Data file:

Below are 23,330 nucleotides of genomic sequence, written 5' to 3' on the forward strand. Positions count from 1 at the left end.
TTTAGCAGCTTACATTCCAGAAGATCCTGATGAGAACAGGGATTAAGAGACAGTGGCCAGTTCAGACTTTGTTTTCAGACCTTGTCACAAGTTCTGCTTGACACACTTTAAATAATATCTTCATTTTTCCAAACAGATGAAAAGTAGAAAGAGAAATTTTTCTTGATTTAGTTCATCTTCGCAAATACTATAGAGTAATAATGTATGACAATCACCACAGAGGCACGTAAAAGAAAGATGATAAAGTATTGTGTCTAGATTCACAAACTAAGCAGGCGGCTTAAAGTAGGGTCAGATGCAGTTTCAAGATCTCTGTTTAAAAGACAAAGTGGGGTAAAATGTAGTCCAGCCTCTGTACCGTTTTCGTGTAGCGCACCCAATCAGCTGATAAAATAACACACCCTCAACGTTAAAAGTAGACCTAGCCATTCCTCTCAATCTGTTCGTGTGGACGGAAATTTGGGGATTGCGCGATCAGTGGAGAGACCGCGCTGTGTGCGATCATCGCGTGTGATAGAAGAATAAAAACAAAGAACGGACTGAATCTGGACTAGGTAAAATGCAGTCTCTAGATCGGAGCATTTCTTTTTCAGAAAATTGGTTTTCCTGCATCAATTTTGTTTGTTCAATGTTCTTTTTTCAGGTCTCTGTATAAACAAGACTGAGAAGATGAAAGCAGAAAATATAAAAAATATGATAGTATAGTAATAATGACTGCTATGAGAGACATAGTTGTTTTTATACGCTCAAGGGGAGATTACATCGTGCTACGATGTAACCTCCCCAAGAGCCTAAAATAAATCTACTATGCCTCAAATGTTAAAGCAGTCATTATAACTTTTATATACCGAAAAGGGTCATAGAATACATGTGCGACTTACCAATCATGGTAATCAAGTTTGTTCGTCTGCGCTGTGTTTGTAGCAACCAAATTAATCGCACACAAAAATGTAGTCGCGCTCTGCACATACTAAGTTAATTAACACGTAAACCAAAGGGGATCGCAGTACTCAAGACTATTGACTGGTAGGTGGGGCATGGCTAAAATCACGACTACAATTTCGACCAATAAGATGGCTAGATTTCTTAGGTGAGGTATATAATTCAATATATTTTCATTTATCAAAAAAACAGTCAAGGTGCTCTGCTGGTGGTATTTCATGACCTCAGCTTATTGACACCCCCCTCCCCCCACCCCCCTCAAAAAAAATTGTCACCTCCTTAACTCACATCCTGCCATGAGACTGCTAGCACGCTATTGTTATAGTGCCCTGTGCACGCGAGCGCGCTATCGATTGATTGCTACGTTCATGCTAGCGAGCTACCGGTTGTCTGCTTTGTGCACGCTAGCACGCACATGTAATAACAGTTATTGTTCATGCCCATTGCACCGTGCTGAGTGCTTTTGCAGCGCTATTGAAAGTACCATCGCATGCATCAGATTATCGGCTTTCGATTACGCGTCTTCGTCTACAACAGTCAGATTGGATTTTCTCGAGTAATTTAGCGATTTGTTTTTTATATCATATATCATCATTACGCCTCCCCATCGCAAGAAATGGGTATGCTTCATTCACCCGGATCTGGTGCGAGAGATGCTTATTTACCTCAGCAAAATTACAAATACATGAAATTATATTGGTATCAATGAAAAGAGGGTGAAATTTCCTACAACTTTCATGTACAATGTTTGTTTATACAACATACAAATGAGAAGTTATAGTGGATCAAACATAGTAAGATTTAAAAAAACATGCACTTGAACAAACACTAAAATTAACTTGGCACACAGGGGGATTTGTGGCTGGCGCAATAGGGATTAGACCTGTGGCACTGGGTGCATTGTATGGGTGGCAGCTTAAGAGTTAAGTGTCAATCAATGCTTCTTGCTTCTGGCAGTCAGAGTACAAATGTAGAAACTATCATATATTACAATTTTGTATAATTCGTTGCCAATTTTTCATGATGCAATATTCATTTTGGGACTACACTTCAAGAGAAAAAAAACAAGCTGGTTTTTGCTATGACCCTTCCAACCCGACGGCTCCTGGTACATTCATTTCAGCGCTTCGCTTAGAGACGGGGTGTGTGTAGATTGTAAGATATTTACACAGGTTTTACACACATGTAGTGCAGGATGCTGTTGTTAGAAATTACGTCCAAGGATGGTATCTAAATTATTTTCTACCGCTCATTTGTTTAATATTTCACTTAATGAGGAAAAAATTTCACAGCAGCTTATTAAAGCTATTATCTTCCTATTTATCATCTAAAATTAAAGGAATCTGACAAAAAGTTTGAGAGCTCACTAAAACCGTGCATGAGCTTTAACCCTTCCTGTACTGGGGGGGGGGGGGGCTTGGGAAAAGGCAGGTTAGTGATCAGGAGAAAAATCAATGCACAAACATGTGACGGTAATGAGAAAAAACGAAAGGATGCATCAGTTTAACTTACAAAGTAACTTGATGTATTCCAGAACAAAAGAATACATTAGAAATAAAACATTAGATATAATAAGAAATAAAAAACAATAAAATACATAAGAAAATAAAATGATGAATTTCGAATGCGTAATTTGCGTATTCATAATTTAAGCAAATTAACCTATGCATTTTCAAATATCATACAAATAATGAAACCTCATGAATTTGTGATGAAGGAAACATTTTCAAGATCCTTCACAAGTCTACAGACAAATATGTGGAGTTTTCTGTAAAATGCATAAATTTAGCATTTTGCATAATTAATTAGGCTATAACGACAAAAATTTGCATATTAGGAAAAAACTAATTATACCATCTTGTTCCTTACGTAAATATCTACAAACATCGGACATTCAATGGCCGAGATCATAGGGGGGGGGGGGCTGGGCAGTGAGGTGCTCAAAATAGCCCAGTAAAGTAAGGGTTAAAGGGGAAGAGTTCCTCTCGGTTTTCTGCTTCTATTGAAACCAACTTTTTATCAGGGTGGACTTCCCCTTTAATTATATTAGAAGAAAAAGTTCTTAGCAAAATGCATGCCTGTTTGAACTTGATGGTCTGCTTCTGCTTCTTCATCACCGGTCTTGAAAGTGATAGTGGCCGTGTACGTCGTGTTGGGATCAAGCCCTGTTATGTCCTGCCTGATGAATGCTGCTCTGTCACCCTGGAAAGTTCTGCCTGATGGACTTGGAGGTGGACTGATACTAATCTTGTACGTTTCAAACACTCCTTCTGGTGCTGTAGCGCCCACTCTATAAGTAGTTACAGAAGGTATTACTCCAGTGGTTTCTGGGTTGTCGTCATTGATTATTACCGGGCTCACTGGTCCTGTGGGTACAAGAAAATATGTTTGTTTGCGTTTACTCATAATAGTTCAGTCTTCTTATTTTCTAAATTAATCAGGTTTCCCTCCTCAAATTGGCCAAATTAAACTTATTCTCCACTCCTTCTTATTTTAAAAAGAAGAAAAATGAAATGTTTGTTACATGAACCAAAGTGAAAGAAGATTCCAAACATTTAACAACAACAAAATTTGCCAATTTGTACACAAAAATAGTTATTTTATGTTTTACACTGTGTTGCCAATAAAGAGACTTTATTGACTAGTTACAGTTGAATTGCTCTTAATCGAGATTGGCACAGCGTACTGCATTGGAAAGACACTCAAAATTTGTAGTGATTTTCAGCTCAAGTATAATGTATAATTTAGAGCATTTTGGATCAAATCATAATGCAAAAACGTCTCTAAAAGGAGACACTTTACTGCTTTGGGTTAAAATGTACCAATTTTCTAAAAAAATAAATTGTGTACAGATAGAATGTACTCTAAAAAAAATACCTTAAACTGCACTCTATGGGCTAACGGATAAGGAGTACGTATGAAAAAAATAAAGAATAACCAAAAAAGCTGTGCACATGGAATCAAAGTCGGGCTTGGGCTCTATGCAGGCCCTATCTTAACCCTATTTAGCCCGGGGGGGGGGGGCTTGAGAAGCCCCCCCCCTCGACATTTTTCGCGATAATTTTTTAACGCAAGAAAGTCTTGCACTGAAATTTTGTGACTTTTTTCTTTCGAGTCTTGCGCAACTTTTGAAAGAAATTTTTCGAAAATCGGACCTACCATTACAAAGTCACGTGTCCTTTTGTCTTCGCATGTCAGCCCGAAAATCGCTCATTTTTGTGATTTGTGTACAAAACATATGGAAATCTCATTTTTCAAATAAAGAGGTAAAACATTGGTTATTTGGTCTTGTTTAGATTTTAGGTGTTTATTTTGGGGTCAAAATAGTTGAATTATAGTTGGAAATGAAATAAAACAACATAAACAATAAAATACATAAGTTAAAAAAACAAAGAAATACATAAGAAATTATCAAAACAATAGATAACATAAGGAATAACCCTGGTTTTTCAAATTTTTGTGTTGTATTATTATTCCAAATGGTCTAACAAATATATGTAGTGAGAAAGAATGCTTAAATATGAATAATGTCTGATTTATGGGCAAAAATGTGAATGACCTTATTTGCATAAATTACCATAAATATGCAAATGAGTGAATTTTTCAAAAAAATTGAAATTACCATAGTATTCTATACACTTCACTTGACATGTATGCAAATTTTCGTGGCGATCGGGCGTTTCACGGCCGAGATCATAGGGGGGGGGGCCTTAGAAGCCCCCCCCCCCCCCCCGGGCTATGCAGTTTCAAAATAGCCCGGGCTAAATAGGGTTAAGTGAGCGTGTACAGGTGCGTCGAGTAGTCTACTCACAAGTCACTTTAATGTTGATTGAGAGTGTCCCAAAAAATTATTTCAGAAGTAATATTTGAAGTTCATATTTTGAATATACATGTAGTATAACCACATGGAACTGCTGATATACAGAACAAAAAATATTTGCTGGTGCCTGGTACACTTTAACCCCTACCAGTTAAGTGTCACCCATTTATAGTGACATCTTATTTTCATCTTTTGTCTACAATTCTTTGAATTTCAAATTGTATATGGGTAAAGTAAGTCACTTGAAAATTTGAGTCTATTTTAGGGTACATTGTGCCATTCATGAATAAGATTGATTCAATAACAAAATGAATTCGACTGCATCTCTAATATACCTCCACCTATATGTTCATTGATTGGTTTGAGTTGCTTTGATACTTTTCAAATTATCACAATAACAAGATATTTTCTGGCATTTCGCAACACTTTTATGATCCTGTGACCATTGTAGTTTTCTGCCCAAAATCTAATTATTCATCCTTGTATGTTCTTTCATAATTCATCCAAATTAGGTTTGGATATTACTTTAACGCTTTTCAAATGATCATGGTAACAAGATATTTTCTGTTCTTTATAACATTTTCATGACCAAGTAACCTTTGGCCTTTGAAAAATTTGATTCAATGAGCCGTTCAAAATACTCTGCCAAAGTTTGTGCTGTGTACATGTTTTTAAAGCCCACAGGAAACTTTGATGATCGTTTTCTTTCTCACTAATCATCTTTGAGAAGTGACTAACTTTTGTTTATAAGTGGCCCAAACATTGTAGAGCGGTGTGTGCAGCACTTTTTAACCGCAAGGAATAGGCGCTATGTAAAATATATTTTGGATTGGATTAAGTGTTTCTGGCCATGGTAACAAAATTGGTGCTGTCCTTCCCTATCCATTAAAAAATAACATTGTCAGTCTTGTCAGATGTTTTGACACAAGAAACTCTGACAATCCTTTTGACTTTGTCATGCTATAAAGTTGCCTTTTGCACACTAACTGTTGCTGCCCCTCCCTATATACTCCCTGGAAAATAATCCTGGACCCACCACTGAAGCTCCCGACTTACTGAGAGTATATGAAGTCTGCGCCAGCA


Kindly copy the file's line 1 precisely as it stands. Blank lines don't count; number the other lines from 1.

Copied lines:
Below are 23,330 nucleotides of genomic sequence, written 5' to 3' on the forward strand. Positions count from 1 at the left end.